By Jeff Parker, Paul Pelletier, Alvaro Martinez, Sean Parsons, Raul Fernandez & Rain Beredo

The two part crossover of King of the Sea versus Champion of the Green begins in the pages of Aquaman #31. Arthur and Ya’Wara are on the hunt in Louisiana to get some answers from Swamp Thing concerning a plant life cloud attacking the Apo Reef. In the long standing tradition of miscommunication in superhero team ups, Arthur, Ya’Wara and Swamp Thing trade some punches in the beautifully rendered swamp lands. While in Atlantis, Mera is on a quest of her own to find the person responsible for the attempt on her life.

Jeff Parker flexes the powers of both Swamp Thing and Aquaman in a couple of fascinating ways. Parker is inventive on how both characters use their powers and the swamp to their advantage. The unique way the characters attack and counterattack make for an interesting read. There seems to be less character development spent on Aquaman this issue than previous issues. The pages that feature Arthur focus mainly on his tracking and battling Swamp Thing. Not all of Aquaman #31 takes place in the swamp, and Parker continues to develop the plot involving Mera’s assassination attempt. As Mera is guided through some of the lesser known parts of Atlantis, Parker uses this as an opportunity to expand the lore and citizenship of Atlantis which could be instrumental in the plot for future issues. This issue had a good balance between being a crossover and laying foundations for future plots of the Aquaman title.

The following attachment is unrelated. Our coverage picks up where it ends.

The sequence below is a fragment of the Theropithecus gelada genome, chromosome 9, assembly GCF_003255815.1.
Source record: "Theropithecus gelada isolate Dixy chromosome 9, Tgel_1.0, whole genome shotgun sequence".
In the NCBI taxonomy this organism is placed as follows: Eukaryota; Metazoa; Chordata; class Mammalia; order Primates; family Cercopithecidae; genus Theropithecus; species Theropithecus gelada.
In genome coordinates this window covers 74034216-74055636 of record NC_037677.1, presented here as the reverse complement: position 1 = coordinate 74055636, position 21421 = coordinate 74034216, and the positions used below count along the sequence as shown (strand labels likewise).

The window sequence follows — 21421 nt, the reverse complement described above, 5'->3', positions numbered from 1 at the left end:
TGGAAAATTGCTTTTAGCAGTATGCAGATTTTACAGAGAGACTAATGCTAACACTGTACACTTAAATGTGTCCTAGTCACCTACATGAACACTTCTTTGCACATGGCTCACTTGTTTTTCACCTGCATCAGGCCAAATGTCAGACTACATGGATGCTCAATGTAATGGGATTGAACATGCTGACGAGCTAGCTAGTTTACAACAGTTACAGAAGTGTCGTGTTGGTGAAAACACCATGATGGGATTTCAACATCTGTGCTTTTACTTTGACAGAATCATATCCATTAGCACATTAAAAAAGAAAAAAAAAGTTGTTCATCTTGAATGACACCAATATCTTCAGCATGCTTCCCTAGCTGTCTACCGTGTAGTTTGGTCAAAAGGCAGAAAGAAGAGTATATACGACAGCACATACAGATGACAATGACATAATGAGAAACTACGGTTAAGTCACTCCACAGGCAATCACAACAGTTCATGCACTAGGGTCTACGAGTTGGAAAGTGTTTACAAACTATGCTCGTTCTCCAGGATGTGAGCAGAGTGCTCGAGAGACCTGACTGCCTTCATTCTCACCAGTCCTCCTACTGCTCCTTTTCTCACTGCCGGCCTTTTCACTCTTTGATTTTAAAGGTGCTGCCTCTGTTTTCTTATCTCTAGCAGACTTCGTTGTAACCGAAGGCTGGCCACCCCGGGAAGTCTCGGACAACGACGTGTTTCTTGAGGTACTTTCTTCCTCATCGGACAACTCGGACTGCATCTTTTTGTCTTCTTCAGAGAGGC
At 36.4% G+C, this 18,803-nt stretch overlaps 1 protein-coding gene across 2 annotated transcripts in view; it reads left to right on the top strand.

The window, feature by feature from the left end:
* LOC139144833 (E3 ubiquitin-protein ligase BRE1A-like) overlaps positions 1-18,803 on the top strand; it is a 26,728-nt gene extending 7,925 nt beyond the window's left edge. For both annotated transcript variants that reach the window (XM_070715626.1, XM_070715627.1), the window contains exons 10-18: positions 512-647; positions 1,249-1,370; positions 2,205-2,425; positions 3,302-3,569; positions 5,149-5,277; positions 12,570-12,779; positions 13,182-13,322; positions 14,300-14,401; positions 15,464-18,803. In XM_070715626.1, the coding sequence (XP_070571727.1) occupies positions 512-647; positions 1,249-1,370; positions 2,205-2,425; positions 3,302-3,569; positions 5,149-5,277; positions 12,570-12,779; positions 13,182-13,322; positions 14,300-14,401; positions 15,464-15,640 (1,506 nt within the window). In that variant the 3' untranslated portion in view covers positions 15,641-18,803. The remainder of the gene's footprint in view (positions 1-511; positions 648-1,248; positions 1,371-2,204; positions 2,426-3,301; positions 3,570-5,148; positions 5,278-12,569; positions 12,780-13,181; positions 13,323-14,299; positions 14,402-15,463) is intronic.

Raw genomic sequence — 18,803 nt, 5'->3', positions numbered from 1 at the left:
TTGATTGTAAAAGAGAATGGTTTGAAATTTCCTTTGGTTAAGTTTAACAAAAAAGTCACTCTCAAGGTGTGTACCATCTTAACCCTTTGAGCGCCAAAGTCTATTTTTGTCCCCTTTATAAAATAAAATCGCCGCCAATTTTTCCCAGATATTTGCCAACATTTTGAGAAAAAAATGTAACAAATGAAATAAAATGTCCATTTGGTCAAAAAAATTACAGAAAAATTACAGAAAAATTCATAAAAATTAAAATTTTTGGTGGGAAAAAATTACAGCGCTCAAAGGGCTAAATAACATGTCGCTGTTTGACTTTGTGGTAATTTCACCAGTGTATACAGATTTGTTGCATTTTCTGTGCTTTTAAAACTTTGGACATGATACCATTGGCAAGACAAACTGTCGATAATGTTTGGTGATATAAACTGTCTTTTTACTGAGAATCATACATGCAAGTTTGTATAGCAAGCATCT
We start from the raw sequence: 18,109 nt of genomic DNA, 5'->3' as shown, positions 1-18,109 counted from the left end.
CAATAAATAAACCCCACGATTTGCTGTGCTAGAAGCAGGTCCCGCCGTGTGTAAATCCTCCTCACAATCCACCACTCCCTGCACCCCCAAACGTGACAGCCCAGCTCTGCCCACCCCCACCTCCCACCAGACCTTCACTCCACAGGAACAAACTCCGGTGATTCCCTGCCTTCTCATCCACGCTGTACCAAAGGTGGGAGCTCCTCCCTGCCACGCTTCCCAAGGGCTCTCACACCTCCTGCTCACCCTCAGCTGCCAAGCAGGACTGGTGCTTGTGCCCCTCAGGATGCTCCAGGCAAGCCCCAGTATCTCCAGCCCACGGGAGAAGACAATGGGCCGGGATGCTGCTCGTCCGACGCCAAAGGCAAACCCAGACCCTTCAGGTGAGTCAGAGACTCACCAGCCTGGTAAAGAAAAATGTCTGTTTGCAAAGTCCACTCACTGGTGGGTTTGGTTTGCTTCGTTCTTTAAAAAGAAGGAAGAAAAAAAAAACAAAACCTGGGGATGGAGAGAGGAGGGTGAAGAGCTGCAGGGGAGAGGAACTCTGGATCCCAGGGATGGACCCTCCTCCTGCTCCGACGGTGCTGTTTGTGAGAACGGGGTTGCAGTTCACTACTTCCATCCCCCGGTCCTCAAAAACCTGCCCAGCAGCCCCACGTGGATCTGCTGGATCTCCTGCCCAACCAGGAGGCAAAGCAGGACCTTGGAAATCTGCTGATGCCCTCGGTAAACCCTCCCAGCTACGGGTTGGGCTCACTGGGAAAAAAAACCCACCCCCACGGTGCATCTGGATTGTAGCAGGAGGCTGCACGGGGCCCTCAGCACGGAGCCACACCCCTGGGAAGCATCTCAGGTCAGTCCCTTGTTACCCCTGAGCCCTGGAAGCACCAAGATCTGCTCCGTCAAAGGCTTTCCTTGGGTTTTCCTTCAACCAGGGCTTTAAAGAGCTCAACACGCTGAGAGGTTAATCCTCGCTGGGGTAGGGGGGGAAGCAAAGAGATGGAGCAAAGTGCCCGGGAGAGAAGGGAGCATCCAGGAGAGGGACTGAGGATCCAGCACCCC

The swamp scenes are beautifully rendered on the page by Paul Pelletier. The foliage both in the swamp and on Swamp Thing create a thick and humid atmosphere. Pelletier gives Swamp Thing a majestic, otherworldly powerful appearance. There is a wonderful page and half spread illustrating the dangers of not only the swamp but it’s inhabitants as well. Alvaro Martinez pencils the Atlantis portion of the issue. Martinez fills the panels with detailed backgrounds as Mera and company explore the ocean depths. These pages have a good fluid feel that places the reader’s imagination in the underwater city. Rain Beredo, who provides color throughout the entire issue, is very versatile. The swamp scenes are rendered in a yellow brown hue while the Atlantis pages are soaked with nice hints of blue.

This issue shows the feuding characters using their powers in unique and fun ways. Parker’s use of Swamp Thing is true to the character. The art team nails the two main settings in the book making this an eye catching read. The central point of the miscommunication is a little thin, however, to it’s credit the crossover does continue into Swamp Thing 32.


About The Author Former Contributor

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